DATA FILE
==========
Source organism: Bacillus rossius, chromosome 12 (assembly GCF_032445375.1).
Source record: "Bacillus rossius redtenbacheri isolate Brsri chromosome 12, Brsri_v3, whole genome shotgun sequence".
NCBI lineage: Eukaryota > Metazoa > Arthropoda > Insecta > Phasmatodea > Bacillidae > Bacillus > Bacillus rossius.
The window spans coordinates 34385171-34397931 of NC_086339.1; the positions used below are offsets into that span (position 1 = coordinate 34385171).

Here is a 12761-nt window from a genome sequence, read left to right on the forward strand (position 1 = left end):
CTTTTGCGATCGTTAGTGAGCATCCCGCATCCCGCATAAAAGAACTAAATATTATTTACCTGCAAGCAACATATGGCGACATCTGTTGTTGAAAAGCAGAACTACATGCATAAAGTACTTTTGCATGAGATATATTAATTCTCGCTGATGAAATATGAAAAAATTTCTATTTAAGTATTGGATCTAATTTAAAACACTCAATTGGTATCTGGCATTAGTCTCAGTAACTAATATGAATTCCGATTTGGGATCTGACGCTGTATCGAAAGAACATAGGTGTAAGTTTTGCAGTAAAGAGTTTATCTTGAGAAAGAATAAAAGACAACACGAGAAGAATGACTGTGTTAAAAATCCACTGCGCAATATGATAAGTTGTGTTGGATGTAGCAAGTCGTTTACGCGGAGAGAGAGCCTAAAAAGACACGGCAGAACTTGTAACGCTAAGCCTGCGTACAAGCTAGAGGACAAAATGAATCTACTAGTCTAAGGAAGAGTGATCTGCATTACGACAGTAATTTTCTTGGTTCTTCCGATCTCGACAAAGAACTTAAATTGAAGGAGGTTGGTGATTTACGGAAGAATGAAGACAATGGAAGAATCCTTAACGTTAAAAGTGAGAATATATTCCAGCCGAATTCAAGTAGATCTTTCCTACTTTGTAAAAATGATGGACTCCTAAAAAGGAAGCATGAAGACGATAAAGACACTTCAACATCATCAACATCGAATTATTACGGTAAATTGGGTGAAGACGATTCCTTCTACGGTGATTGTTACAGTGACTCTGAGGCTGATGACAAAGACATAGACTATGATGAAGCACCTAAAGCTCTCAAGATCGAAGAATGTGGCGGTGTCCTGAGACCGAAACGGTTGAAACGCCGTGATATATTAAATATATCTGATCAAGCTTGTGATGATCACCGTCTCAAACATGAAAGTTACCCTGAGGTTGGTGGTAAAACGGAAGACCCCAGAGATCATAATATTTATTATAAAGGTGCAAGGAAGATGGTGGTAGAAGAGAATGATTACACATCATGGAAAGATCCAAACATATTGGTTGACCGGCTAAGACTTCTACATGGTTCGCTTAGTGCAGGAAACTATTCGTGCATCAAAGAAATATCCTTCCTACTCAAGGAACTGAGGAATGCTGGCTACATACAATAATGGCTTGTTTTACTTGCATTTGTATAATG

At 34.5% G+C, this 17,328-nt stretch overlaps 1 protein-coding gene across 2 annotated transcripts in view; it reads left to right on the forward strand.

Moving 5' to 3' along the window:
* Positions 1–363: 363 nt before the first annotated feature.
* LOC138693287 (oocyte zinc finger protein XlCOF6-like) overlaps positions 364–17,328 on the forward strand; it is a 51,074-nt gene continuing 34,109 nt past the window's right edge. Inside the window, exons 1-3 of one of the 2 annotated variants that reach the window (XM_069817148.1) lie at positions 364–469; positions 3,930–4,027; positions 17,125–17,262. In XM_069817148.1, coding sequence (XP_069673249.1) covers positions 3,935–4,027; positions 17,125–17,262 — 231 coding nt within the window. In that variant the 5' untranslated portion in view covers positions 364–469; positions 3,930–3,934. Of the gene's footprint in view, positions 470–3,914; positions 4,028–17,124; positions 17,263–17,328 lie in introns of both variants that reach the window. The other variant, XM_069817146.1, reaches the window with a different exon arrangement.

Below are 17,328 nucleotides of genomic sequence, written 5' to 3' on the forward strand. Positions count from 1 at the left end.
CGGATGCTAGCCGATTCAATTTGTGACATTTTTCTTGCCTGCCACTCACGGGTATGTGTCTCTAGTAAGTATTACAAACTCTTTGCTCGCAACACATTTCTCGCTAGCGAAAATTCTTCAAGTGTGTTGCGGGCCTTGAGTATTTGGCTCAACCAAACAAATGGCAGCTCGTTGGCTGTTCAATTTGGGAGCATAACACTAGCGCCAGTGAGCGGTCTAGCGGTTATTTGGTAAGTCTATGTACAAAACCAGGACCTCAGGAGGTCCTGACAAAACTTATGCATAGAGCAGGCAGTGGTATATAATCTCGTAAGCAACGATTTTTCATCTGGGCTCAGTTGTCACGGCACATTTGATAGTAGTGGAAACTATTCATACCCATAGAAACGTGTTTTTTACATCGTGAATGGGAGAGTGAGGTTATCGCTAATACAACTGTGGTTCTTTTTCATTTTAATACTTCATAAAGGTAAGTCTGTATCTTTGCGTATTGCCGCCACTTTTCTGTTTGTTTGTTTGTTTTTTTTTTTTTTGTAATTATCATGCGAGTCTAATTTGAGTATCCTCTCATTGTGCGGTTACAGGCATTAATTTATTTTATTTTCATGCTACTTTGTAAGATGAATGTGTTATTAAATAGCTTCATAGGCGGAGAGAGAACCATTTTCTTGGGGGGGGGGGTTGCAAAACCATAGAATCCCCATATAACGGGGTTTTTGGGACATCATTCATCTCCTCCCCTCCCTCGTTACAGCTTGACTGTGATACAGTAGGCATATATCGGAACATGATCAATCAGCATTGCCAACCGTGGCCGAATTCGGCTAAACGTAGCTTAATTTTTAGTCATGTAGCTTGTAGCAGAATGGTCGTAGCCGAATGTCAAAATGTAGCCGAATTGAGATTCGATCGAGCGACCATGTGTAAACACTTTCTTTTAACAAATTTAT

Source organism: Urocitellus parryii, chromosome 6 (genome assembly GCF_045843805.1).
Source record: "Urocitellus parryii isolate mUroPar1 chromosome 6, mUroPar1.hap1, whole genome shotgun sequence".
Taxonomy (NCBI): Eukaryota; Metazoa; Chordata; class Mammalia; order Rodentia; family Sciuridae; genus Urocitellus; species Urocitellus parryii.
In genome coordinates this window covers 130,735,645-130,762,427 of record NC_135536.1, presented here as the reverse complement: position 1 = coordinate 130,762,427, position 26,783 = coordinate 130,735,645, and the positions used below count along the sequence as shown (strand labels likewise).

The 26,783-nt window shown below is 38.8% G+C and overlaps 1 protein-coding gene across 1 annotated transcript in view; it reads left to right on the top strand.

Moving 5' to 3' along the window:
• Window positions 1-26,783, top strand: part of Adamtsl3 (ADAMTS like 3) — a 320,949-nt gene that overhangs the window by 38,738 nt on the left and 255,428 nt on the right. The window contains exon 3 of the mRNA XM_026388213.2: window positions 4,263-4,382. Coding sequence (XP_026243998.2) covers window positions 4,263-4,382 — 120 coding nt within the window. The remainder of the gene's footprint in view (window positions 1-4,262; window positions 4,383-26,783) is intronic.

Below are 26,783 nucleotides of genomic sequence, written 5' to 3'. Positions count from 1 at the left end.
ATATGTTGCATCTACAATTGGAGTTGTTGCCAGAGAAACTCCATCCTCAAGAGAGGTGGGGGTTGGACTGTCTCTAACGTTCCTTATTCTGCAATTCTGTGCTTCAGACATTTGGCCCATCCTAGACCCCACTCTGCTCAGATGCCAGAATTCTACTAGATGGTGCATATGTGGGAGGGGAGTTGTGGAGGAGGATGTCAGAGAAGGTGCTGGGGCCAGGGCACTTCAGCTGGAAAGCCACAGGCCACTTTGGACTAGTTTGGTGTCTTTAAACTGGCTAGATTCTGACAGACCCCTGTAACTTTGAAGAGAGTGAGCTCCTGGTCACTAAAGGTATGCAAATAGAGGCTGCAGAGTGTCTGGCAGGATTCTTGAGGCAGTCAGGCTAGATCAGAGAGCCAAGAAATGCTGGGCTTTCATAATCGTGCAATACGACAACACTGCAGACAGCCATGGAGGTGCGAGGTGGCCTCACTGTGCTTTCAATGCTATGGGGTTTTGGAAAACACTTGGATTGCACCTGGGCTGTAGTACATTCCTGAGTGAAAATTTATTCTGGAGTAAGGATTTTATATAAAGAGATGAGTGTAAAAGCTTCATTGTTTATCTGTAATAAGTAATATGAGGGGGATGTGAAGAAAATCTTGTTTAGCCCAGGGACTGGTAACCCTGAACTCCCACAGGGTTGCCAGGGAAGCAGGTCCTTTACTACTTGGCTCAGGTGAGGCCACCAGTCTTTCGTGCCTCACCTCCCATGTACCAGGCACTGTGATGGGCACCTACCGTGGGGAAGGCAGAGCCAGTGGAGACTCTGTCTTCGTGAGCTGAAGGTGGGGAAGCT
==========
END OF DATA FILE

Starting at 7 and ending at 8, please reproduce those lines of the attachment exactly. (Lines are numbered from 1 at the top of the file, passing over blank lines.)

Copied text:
At 34.5% G+C, this 17,328-nt stretch overlaps 1 protein-coding gene across 2 annotated transcripts in view; it reads left to right on the forward strand.

Moving 5' to 3' along the window: